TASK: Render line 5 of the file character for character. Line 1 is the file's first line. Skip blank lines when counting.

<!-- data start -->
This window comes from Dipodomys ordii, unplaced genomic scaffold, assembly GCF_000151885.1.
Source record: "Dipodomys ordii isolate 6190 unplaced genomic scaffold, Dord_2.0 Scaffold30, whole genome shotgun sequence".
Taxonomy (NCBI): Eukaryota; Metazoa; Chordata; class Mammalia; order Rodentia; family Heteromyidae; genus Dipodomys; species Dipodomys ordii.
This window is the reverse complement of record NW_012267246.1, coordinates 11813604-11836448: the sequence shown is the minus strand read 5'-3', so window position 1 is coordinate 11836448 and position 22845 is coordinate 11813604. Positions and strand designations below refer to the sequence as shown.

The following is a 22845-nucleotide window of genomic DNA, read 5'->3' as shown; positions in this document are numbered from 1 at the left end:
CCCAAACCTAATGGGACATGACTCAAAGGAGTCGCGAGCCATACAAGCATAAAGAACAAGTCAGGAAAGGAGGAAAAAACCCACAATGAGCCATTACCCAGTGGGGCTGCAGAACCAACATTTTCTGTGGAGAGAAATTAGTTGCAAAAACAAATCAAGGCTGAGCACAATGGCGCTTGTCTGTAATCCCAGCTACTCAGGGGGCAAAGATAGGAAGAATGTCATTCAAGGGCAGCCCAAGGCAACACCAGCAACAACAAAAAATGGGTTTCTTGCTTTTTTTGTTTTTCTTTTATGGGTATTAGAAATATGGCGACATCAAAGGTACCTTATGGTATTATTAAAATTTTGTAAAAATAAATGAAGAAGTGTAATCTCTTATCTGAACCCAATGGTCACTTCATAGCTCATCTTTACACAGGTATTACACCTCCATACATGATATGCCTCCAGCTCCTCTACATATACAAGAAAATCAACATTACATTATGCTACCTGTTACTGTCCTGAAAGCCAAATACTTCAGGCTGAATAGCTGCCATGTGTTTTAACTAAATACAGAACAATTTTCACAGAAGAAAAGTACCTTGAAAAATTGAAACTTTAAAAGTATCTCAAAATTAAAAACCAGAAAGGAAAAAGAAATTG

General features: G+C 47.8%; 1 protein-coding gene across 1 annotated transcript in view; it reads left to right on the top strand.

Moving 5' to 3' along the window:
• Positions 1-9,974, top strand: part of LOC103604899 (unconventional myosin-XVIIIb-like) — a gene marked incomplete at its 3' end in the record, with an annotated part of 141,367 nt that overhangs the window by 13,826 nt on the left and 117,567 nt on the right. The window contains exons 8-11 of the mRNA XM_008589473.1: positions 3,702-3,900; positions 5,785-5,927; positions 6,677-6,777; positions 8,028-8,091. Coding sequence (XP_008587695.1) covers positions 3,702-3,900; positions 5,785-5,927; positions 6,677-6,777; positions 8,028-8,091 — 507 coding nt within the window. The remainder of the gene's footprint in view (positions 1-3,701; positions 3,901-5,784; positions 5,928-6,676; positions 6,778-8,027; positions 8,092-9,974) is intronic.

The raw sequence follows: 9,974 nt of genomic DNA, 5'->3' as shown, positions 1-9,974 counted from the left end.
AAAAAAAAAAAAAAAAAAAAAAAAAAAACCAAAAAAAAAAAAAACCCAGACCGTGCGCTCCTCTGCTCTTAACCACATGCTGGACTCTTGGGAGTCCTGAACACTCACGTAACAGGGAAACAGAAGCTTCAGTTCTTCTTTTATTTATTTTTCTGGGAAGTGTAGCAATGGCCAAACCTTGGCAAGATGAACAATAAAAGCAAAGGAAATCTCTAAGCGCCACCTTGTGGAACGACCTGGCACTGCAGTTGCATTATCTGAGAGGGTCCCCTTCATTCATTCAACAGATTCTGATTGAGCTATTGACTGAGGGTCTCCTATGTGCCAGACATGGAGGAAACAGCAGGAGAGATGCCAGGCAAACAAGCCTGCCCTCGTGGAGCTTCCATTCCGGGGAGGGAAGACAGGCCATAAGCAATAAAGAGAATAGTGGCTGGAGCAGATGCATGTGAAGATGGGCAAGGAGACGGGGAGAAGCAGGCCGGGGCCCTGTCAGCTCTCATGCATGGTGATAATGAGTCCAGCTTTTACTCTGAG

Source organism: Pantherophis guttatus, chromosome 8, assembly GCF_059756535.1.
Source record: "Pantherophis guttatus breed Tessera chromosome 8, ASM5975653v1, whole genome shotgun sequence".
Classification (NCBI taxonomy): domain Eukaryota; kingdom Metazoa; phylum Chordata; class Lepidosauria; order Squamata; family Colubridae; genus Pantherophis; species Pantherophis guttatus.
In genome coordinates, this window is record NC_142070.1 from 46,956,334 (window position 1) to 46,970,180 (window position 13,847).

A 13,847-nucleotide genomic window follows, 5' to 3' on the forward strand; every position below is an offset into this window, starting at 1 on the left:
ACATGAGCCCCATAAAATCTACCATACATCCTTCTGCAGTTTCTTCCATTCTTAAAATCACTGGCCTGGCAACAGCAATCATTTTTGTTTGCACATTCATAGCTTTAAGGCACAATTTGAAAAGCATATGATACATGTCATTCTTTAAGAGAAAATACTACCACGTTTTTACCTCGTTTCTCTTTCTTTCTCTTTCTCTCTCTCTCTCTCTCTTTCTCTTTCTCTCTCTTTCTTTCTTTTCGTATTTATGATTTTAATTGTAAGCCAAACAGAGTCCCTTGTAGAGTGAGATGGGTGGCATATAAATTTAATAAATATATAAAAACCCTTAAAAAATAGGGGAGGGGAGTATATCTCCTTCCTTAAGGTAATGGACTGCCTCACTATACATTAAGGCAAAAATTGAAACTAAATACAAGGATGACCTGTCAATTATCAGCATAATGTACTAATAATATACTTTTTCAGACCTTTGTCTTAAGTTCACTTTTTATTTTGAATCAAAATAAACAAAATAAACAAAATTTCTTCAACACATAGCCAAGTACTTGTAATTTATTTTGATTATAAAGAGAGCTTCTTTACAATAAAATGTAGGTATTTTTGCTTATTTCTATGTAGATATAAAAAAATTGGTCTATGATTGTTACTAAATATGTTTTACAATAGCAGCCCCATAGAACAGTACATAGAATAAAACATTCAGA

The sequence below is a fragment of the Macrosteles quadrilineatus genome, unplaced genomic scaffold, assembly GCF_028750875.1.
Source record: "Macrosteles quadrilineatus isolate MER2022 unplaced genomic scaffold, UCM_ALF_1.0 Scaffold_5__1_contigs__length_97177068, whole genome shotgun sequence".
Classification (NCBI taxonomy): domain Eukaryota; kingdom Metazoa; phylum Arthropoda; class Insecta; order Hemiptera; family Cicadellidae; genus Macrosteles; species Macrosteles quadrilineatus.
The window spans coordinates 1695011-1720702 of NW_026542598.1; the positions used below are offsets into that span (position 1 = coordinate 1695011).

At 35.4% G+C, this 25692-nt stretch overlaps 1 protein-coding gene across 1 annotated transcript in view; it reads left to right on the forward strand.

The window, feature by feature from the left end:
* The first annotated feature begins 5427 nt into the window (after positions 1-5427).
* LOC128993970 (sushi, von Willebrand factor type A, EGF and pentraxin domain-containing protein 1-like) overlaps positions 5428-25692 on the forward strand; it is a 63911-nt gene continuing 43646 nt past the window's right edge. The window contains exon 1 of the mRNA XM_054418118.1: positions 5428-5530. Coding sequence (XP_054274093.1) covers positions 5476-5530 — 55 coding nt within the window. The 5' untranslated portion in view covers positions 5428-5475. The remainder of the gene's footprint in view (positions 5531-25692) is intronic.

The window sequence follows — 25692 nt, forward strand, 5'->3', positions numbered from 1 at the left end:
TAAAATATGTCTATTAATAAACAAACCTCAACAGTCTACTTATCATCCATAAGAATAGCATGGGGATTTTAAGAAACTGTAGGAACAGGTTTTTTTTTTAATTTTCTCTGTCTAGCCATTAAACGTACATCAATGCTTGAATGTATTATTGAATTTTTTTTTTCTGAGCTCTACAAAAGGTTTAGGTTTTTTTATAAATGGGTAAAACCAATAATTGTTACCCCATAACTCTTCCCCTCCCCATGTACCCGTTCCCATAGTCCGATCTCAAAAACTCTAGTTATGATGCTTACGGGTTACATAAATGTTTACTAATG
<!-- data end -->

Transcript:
The following is a 22845-nucleotide window of genomic DNA, read 5'->3' as shown; positions in this document are numbered from 1 at the left end: